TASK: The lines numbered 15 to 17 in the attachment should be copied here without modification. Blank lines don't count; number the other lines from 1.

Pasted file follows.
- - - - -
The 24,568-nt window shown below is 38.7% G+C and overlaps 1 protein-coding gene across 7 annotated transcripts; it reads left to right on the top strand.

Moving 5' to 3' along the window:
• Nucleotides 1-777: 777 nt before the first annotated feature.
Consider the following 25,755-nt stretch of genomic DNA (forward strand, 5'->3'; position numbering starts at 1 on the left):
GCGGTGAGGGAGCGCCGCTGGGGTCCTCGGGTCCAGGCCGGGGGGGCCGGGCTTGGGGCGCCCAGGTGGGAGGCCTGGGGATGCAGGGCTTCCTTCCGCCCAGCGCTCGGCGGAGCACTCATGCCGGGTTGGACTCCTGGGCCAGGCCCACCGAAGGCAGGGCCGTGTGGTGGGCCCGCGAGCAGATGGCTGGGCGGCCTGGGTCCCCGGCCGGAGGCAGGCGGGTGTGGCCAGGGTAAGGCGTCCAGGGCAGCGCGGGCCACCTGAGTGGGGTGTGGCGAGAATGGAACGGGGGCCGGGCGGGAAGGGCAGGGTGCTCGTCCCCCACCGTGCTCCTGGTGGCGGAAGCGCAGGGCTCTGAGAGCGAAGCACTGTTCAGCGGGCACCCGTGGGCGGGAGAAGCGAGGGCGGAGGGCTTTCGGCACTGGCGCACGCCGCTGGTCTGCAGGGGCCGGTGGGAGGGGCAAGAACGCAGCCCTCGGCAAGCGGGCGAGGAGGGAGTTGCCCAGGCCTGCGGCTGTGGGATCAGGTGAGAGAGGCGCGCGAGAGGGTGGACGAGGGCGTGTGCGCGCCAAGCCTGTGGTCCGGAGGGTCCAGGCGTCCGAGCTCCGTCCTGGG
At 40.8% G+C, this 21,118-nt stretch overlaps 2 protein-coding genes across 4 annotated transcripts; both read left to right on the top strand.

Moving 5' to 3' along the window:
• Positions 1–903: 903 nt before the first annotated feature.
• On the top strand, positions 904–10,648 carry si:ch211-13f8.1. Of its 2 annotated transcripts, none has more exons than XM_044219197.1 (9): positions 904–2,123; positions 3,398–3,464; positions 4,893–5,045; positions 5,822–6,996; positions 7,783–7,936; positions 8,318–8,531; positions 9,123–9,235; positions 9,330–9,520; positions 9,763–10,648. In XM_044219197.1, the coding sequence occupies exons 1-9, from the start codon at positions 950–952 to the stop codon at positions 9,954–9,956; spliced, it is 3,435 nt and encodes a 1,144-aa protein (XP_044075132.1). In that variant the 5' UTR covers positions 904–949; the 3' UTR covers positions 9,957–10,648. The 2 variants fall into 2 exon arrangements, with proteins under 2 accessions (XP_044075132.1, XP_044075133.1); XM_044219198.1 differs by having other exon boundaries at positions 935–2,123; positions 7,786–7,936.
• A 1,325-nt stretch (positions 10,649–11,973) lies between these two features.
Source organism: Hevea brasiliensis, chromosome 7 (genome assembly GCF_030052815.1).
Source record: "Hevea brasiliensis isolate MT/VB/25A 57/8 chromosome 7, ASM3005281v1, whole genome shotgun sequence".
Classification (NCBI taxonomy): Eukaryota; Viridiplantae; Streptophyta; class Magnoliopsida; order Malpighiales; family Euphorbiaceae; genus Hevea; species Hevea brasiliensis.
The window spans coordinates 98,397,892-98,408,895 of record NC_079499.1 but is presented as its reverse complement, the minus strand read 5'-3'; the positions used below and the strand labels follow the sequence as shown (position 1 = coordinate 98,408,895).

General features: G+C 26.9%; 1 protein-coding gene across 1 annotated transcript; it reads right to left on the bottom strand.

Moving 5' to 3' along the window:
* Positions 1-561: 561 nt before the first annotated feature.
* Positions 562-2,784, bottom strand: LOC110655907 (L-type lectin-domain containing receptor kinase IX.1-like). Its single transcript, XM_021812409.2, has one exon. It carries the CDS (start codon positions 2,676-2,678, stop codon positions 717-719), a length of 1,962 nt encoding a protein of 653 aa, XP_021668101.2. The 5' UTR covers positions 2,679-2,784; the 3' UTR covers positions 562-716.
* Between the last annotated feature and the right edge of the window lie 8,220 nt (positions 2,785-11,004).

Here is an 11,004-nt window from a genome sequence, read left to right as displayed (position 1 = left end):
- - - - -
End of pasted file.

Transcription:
General features: G+C 26.9%; 1 protein-coding gene across 1 annotated transcript; it reads right to left on the bottom strand.

Moving 5' to 3' along the window:
* Positions 1-561: 561 nt before the first annotated feature.